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Hong Kong Protester Calculates Personal Toll After a Year of Activism

Supporters raise white paper to avoid slogans banned under the national security law as they support arrested anti-law protester outside Eastern court in Hong Kong
Supporters raise white paper to avoid slogans banned under the national security law as they support arrested anti-law protester outside Eastern court in Hong Kong

The lives of many Hong Kong protesters have changed radically over the past year, as China pushed new national security laws eroding Hong Kong’s freedoms.

One protester, a 24-year-old woman who asked to be identified as “K,” told VOA how the political controversy has been a deeply personal struggle.

A year ago, she lived comfortably with her parents and elder sister. Among three siblings, she was closest to her parents. But everything changed on Father's Day last year.

On June 16, 2019, 2 million people in Hong Kong took part in a march opposing China’s new Anti-Fugitive Offenders Ordinance, which was widely believed to expose Hong Kong citizens to political prosecutions from mainland China.

K was among them.

After the march, she went home and was criticized by her mother.

"Growing up, I was the most filial one at home. But it was unfair to me that my mother accused me of not being a good daughter because I marched," K said.

Her sister sided with her parents, who thought the demonstrators undermined the stability of society.

As the protests continued over subsequent weeks, the news became a source of endless arguments in the family. K began avoiding family dinners, dining out after work and returning home after everyone else was already asleep.

She did not stop defending her political beliefs. She recalled telling her family, “You want me to be arrested and continue to support the police beating the public, and maybe the next victim is your daughter. Sooner or later you'll see me in the papers, or in a funeral house."

Breaking point

On July 21, the protest movement in Hong Kong took a turn when organized vigilantes wearing white and brandishing weapons attacked protesters. K’s family called the demonstrators “cockroaches” who should have been killed. She said that was a breaking point for her.

"Now, it's about right and wrong, black and white. You will inevitably get angry when a stranger says such harsh words. But when it's your family who are so cold-blooded, it's hard to accept that those who have taken care of you for years have lost their soul,” she said.

K decided to move out. After finding a place to live, she returned home, packed her clothes and left quietly, without mentioning it to her family.

One day while lying in bed, she suddenly wondered how she had ended up there alone.

"My life had been very smooth. I was planning to work to a certain age, save enough money to buy a house with a boyfriend and get married. But now as I live alone, it’s not a problem to feed myself, but it’s impossible to save money for a house."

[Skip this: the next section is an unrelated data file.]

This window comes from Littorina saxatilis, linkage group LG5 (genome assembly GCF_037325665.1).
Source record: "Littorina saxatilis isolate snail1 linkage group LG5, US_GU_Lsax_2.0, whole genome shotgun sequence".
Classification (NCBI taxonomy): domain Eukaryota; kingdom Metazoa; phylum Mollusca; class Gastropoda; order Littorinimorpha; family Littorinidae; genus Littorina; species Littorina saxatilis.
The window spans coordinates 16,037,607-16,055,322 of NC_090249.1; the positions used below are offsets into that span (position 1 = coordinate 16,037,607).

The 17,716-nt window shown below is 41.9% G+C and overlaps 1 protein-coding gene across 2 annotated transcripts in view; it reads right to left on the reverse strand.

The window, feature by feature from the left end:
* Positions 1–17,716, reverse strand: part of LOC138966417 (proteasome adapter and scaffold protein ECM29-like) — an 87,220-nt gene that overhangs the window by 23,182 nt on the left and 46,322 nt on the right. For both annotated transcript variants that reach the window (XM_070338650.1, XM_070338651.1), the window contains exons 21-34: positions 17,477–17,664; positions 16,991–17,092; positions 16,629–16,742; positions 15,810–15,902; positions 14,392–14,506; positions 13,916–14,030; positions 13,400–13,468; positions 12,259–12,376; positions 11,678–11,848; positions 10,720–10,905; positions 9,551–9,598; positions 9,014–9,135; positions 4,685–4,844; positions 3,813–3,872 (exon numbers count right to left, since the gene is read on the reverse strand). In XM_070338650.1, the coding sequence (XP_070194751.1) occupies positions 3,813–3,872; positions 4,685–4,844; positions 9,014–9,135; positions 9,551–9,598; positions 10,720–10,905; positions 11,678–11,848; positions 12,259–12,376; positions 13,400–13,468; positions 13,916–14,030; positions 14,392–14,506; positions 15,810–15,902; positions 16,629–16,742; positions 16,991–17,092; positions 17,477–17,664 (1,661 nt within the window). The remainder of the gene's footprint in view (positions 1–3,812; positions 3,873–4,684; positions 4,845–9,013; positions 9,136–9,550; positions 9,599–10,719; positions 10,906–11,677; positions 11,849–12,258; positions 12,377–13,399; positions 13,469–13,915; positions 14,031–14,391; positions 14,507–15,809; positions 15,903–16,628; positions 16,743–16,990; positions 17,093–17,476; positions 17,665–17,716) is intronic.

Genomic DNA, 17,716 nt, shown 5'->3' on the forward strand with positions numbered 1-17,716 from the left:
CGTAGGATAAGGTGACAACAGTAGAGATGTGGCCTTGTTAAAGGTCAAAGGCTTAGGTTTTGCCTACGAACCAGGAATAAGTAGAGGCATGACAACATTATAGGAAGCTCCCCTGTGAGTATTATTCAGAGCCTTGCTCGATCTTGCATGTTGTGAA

Still, she does not regret her decision. She even blocked her parents' mobile phone numbers.

This year, she was alone for the first time for the New Year’s holiday. Her mother collected traditional red envelopes filled with money for her and passed them to her through relatives. A handwritten note with blessings from her mother was inside an envelope. K burst into tears.

"I wanted to be closer to my parents over the years because I knew they wouldn’t have a lot of time left to spend with us. My mother's health also began to deteriorate. I hope there will be more opportunities to care for them. It was just earlier last year when I invited my mother to travel in Japan. I didn’t expect to cut off contact with my parents to take part in this social movement."

China's National People's Congress announced the Hong Kong version of the National Security Law last month. The sudden announcement prompted K to take to the streets again.

"We often say that the dawn is coming, and we are liberating Hong Kong. It’s always darkest before dawn. We often say we are willing to perish together, and we expect such a dark day. We can only be reborn after perishing together.”

It was the movement that showed K that Hong Kongers can be united.

Sacrifice for freedom

K said she was willing to give up her own future in exchange for Hong Kong’s, like many other Hong Kongers.

"The sacrifice I'm making now is just a way to get freedom in the future, and I think it's worth it. I can go on with the simple life I used to live, but I will lose my freedom. I wouldn’t be able to use Facebook. I wouldn’t be able to talk about politics. And there are more people who have sacrificed even their own lives and their own future."

K once believed that Hong Kong had an independent judicial system. But she now realizes that the entire Hong Kong government — the judiciary, executive and legislative branches — is controlled by the Chinese Communist Party.

"The only thing we should fight for now is Hong Kong's independence."

She said she is working with a group of determined people who have not given up.

“At least we have tried. No matter whether Hong Kong will finally be independent, in my mind, Hong Kong has become independent.”

K has been trying to forgive her parents. She secretly asked neighbors to take care of her parents while she was away. She said while she would regret anything happening to her parents, there is little she can do to repair their relationship while the political struggle is so intense.

Adrianna Zhang contributed to this report.